Pygmies in Peril
Borneo’s baby-faced pygmy elephants are increasingly pitted against humans, in sometimes-fatal confrontations, due to the depletion of their habitat and fragmentation of their migratory path. But if the wildlife and forestry authorities, oil palm plantations and tour operators see the creatures’ conservation as a common cause, they might just have a chance of survival.
( Esquire Malaysia )
They were dying, or dead, by the time the rangers got to them. In the span of a few weeks, 14 endangered pygmy elephants endemic to Borneo—a distinct, smaller sub-species, with bigger ears and longer tails, of which about 1,500 are left in Sabah—were found in separate clusters in the Gunung Rara Forest Reserve near Tawau. In one group, they were upended—legs in the air, bodies draped haphazardly over one another as if felled without warning by a mysterious plague, which had left their bodies unmarked and outwardly robust—except for the blood seeping from their mouths. Amid all this, however, there was one lucky survivor: a lone male calf, just three months old and barely a metre tall at the time, who stood faithfully by his mother's side, nuzzling her still form with his trunk as if urging her to quit playing dead already and get up. She never did.
Dr Rosa Sipangkui, a veterinarian at the Lok Kawi Wildlife Park in Kota Kinabalu, recalls the scene: “We were trying to get closer to his mum to take some samples from her, but he kept try- ing to push us away, just like a human—‘Don’t touch my mum. What are you trying to do to my mum?’” Fearing that the rest of the herd would abandon him to fend for himself—and likely, die— Lok Kawi took him under its care and gave him a name: Baby Joe, short for the area conceded to Empayar “Kejora” Sdn Bhd for logging by the state-owned Yayasan Sabah Group, 5km from where he was found. Now, eight months later, Joe is healthy, well-loved and reportedly very “man- ja” as a result—he enjoys making his carers run after him during mealtimes. Nevertheless, it’s a welcome change to the melancholy and antisocial behaviour he exhibited in the beginning when, as Sipangkui tells it, he seemed to relate better to his human carers than his fellow elephants; now, he happily plays with four-year-old Bikang, whose trunk was partially severed by a snare trap. Baby Joe might have taken a while to adjust, but to the world, he quickly became the poster boy for his species and its survival.
In the aftermath of the deaths, some international media and non-governmental organisations were quick to point the finger at oil palm plantations, which occupy 1.6 million hectares (20 percent) of Sabah’s total land area of 7.5 millionha, and are seen to encroach upon wildlife habitats (currently 980,000ha of protected forests and designated sanctuaries), which increases human-elephant conflict, in which the animals sometimes die due to gunshot wounds or poison, as is suspected in this case. However, Dr Sen Nathan, a vet and as- sistant director of the Sabah Wildlife Department (SWD)—which comes under the purview of the Ministry of Tourism, Culture and Environment— points out that the root of the problem dates back to large-scale logging in the ’50s, the consequenc- es of which only became apparent later when, according to Dr Nathan, the population grew by 300 percent from the ’70s to 2000 to the 3.4 mil- lion that it is today. The plantations, he says, came about as a consequence rather than a cause: un- sustainable logging had degraded the forests, and when they were no longer producing enough tim- ber to generate income for the state, they were converted to oil palm plantations. Sabah’s Forest- ry Director Datuk Sam Mannan had said, in an in- terview at theoilpalm.org (set up by the Malaysian Oil Palm Council seemingly to debunk what some see as the unfair demonisation of the industry by some western quarters), “Without oil palm, so many of our conservation efforts would not have been able to be financed,” citing the drop in log- ging revenue from 90 percent of Sabah’s income in the ’50s to just five percent today—palm oil being, effectively, the substitute. It’s not surprising, con- sidering it’s big business: palm oil is used in food products, detergents, cosmetics and, increasingly, biofuel; global production has also doubled in the past decade, and will likely do so again by 2020. In 2011, the sector was the fourth largest contributor to Malaysia’s economy, accounting for RM53 bil- lion of Gross National Income (GNI), with Sabah responsible for a third of national output. This has elevated the lives of Sabahans by directly employ- ing an estimated 200,000 workers and empower- ing small farmers.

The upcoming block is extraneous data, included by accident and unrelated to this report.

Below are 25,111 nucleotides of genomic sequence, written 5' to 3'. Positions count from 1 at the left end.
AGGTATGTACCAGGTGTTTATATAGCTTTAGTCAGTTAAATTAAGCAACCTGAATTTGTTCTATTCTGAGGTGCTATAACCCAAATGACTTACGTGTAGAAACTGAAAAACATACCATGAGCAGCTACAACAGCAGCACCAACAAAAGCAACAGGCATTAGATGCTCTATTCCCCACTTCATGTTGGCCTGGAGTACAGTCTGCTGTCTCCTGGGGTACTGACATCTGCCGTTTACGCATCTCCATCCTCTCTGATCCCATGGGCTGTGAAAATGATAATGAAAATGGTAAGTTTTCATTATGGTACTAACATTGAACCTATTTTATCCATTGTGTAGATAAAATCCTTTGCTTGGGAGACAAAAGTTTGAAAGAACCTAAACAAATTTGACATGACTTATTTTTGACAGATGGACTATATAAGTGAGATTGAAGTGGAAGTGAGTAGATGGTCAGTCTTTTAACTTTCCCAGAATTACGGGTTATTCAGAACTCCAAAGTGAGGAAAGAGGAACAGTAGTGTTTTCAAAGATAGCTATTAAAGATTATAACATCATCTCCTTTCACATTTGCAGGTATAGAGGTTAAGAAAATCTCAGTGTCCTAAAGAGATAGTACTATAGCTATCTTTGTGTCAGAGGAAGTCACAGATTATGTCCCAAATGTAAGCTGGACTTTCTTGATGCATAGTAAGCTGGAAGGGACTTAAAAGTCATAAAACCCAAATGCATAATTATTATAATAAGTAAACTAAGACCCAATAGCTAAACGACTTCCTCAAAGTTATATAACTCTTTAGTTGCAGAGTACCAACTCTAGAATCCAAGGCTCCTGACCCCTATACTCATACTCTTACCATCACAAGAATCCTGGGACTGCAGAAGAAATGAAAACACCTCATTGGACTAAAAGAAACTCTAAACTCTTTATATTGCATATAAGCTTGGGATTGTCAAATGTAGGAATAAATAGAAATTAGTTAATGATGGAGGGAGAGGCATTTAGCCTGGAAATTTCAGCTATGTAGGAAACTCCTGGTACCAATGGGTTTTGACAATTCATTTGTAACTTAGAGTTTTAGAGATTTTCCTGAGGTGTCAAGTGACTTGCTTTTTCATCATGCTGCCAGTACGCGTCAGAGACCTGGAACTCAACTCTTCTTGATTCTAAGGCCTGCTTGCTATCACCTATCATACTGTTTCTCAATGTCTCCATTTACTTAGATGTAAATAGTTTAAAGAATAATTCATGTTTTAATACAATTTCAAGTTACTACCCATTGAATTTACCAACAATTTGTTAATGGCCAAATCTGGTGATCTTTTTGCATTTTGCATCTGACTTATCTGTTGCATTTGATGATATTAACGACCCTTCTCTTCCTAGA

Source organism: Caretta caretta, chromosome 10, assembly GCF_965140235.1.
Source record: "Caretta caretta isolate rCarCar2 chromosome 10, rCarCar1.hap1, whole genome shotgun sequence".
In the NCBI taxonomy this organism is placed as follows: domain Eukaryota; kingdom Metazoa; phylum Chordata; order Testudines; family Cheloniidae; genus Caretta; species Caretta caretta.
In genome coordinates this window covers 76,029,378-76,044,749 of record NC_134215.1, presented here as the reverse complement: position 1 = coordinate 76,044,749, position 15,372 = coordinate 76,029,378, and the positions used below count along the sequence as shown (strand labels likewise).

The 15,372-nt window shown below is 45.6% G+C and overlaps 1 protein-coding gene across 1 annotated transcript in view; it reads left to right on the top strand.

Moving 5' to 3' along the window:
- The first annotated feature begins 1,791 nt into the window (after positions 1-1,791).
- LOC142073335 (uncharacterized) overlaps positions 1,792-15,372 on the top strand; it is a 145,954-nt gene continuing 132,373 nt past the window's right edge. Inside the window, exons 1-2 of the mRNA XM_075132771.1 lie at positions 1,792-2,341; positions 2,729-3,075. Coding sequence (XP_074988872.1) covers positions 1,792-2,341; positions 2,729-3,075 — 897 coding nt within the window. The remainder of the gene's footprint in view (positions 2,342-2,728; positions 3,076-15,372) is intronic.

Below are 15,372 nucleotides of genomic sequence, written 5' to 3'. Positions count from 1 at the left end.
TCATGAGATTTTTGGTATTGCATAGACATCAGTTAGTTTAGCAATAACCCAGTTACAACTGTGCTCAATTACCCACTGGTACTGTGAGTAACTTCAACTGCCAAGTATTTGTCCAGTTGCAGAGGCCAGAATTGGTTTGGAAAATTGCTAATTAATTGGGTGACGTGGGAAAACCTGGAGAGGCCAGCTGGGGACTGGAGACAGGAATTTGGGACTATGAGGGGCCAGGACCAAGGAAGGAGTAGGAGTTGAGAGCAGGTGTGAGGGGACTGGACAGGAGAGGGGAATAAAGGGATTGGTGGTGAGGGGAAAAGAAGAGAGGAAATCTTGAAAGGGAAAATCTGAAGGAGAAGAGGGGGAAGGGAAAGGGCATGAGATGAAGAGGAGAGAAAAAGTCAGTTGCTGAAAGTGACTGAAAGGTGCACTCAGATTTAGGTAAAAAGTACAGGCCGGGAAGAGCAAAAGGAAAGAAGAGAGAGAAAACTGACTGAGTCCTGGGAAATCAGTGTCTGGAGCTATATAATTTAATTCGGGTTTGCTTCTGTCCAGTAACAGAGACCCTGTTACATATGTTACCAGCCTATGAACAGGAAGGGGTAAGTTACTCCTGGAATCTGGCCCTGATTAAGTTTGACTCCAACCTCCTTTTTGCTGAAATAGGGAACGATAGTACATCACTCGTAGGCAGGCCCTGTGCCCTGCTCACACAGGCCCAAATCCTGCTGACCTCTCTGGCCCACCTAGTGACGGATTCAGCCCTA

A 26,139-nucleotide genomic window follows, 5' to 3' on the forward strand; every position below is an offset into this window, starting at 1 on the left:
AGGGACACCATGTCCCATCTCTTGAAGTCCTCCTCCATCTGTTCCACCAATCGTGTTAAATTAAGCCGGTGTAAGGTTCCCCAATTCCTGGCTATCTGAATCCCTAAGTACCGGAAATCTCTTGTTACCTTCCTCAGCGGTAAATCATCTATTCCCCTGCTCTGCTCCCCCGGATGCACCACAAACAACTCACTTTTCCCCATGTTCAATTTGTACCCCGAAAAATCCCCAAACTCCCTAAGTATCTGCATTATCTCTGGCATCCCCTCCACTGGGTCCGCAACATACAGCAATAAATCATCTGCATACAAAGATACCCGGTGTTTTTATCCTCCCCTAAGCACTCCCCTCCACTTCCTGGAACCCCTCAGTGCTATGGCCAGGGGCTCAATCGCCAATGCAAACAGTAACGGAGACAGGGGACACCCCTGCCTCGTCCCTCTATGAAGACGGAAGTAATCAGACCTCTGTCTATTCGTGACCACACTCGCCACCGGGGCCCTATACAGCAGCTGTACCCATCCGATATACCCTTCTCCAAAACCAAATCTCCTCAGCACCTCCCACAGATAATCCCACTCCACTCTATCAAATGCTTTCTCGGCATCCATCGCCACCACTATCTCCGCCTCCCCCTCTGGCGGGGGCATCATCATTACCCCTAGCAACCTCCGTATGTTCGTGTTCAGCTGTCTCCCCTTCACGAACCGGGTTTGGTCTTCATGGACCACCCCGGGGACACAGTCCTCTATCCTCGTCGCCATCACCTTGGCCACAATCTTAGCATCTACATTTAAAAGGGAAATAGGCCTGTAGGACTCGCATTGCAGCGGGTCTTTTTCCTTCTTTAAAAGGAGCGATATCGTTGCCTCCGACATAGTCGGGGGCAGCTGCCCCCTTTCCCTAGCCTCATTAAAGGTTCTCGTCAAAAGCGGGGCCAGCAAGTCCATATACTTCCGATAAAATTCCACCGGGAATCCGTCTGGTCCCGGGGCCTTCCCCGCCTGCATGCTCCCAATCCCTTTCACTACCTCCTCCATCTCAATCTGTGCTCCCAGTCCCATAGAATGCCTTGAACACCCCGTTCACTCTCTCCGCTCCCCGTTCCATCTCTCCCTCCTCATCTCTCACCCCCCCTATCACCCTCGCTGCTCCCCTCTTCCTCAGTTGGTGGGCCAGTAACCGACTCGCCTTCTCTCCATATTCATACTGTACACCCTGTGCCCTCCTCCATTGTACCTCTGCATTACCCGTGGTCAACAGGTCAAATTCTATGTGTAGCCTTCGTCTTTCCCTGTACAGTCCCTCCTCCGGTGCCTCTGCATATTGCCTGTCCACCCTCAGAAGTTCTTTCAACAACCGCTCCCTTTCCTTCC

However, Dr Nathan adds: “I’m not denying that new areas have also been opened up for oil palm,” which directly drives deforestation. Ac- cording to SWD, Sabah has lost about 40 percent of its forest in the past 40 years. This has also led to forest fragmentation; in the Kinabatangan district, Dr Nathan says, “There are quite a num- ber of bottlenecks, and in some areas, no forest connectivity at all between the lots.” The SWD is leading efforts to open up a continuous “corri- dor” through which the elephants can travel, by re-acquiring land through the Borneo Conserva- tion Trust—though, as Dr Nathan jokes, to com- plete this could take up to 200 years due to the many stakeholders involved.
In the meantime, elephants are forced to venture into surrounding oil palm plantations, threatening crops and revenue; and worse for small farmers—their livelihood. “If you’re a big plantation, and a group of elephants destroys 10ha of your 10,000ha, it’s just a small percent- age and you can buffer the loss. But not if you’re a small farmer,” Nathan says. Similarly, small farmers can’t afford to erect electric fences or pay for the SWD’s Wildlife Rescue Unit (WRU) to translocate elephants, and are more likely to take matters into their own hands. Last month, an elephant was found shot at close range in Batu Putih, on the border of a forest reserve and a small plantation.